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How to increase oversight of local governments

Plus: Will Punxsutawney Phil see his shadow on Friday?

This is Talk of the Town, a free weekly newsletter delivering top news from State College and the surrounding region.

February 1, 2024
Inside this edition: Key takeaways from our virtual panel on the DuBois corruption case, Penn State plans to cut $94M in fiscal year 2026, and the status of abortion access in Pennsylvania. Plus, tomorrow is Groundhog Day. 🎩 Will Punxsutawney Phil see his shadow?

A November Spotlight PA investigation reported how the former city manager of a small Pennsylvania city landed at the center of one the state’s most sweeping political corruption cases in recent years. 

Spotlight PA reporters Angela Couloumbis and Min Xian detailed how former DuBois City Manager Herm Suplizio wielded vast powers as the city’s chief administrator during his tenure, held outside jobs that presented conflicts of interest, and allegedly stole hundreds of thousands of public and nonprofits dollars because city government oversight was lacking.

The reporters discussed these findings and what they revealed about ethical conduct and fiscal accountability in Pennsylvania local government at a virtual event on Jan. 25. 

Here are five key takeaways from the panel discussion, which can be viewed in full at spotlightpa.org/events:

State law sets minimum standards to prevent conflicts of interest in government.

The Pennsylvania Ethics Act spells out basic financial interest disclosure requirements for all public officials and employees, as well as candidates for public office. 

Leanne Davis, executive director for Pittsburgh’s Ethics Hearing Board, said the mandatory annual filing sets a floor for making sure elected officials and government workers are not using their public office for private or political gain.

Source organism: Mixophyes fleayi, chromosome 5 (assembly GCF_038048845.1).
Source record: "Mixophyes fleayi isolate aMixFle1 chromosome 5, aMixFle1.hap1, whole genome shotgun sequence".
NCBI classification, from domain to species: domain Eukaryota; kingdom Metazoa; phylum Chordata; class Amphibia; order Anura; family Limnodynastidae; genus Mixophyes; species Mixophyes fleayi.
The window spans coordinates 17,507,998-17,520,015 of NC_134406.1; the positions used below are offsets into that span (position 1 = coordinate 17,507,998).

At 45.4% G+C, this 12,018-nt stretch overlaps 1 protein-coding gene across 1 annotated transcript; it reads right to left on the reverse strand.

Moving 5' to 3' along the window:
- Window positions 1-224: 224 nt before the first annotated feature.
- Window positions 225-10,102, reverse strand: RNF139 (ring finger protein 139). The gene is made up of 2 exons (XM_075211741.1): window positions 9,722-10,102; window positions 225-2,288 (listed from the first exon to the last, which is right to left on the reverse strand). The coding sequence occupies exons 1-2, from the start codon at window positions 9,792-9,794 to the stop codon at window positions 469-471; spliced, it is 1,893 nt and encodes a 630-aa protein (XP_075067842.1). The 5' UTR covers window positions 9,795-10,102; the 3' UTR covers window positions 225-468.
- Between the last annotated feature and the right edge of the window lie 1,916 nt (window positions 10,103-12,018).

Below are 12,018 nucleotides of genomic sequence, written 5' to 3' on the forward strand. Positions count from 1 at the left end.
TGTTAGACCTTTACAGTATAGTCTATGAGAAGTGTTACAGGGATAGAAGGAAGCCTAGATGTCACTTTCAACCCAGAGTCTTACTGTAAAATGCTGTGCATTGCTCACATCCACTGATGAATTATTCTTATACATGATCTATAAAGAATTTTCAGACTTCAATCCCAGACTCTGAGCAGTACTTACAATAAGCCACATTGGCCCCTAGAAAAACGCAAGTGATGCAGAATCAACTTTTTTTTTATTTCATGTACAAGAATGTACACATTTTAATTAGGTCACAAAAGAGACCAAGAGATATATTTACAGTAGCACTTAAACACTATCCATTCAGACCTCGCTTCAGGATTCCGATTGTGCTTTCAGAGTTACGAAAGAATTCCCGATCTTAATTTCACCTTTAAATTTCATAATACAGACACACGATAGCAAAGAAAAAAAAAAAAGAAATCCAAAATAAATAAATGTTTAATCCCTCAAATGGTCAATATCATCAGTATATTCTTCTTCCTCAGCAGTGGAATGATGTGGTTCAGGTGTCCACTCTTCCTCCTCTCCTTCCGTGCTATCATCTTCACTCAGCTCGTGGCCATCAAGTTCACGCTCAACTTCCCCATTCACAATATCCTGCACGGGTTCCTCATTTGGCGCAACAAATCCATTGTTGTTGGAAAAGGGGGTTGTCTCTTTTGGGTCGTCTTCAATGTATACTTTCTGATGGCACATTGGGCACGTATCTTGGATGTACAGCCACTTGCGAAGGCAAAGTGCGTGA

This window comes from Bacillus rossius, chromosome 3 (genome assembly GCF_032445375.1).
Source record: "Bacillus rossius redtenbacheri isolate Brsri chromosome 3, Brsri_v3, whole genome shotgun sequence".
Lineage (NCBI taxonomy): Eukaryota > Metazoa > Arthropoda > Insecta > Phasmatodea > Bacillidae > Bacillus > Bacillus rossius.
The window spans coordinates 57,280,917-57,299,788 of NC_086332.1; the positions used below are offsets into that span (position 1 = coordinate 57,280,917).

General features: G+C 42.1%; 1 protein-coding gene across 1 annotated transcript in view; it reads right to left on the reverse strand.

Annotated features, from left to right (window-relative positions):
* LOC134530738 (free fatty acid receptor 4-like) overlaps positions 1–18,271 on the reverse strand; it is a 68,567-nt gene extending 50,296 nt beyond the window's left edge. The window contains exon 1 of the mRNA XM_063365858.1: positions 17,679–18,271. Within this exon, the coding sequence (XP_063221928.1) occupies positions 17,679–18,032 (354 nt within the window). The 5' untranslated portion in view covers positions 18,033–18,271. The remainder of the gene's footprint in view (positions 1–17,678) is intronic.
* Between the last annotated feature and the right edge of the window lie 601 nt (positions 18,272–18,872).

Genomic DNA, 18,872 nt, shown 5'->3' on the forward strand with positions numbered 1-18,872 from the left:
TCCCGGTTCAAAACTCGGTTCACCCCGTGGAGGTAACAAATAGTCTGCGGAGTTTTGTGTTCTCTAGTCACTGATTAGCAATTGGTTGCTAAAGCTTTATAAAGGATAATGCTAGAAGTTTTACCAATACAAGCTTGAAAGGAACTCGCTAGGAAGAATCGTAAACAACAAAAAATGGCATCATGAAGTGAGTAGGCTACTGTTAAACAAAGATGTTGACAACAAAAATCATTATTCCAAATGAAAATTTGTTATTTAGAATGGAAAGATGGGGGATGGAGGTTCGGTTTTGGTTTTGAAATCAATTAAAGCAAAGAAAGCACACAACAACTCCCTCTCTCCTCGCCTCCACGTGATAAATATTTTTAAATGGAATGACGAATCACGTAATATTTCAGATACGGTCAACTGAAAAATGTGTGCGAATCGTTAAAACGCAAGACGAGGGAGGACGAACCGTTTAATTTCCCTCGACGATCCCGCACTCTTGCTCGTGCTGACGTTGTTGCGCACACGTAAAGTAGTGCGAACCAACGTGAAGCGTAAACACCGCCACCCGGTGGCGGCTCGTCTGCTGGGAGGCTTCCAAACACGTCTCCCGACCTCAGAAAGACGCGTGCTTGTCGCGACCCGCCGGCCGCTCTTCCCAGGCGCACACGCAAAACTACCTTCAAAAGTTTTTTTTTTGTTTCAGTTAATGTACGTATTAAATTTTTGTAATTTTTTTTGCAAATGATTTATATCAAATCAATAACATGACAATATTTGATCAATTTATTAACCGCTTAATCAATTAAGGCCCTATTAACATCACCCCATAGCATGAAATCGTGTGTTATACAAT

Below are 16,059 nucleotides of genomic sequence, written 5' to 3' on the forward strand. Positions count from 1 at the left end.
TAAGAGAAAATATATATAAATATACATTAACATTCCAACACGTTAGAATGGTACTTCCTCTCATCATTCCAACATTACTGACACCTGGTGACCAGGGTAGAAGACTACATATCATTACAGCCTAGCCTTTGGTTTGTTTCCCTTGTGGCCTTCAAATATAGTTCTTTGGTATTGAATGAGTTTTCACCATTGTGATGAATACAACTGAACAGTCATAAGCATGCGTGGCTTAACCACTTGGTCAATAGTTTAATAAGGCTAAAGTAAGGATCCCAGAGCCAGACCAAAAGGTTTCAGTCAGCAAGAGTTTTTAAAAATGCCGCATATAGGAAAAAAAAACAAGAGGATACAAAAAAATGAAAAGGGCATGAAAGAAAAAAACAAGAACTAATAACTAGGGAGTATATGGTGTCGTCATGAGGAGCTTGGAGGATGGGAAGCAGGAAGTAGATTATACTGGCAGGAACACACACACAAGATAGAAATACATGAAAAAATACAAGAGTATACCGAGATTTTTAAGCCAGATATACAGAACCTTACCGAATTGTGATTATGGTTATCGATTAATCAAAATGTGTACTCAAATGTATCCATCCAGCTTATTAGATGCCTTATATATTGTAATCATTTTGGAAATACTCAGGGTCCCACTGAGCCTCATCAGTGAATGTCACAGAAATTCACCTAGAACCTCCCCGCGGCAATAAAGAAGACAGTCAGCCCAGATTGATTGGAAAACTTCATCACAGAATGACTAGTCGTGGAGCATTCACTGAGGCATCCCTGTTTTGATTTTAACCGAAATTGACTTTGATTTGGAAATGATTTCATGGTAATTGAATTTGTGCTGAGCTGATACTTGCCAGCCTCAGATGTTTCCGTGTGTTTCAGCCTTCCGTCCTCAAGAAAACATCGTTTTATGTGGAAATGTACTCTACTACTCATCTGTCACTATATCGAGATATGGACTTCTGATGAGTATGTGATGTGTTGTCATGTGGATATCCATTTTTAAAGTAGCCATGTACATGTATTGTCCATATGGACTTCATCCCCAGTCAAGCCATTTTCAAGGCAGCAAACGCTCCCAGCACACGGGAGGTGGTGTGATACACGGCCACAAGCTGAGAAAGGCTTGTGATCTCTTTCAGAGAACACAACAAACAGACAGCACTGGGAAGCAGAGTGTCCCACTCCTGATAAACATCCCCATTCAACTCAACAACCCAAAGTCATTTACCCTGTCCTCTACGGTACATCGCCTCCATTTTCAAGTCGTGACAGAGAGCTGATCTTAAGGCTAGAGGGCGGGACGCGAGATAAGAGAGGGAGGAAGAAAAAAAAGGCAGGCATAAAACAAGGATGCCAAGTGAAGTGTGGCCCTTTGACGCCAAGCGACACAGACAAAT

State law requires disclosure of secondary employment, certain travel expenses, and seats or offices held at a business or nonprofit. Officials also must report details of debts that exceed $6,500, any gift valued at $250 or more, and outside income of $1,300 or more. 

Fiscal accountability starts with accessible information.

The amount of public and nonprofit money that federal prosecutors alleged Suplizio stole — more than $550,000 over nearly a decade — raised questions about how those funds were handled.

Local governments can adopt best practices — such as adhering to the Governmental Accounting Standards Board guidelines and releasing annual comprehensive financial reports — as the first line of action in fiscal accountability, Rachael Heisler, Pittsburgh city controller, said. These steps would expose potential wrongdoing and generally help the public understand how taxpayer money is managed.

Segregation of duties helps eliminate fraud and misuse.

DuBois was “like the perfect storm” where checks and balances were not in place, Jennifer Jackson, a DuBois City Council member, said. The rare form of local government the city operates under grants vast powers to the city manager, and in the past elected officials trusted Suplizio to do his job without much oversight, she said.

“Even now, we don’t have job [descriptions]. We don’t have employee handbooks,” Jackson said. 

Clearly defined job responsibilities limit the authority of each public office, and having workplace policies documented is critical to municipal governance, according to the panel members.

Jackson said the new City Council is reaching out for input, including to the Pennsylvania Municipal League, to help establish new practices, policies, and procedures.

Publicizing government information increases accountability.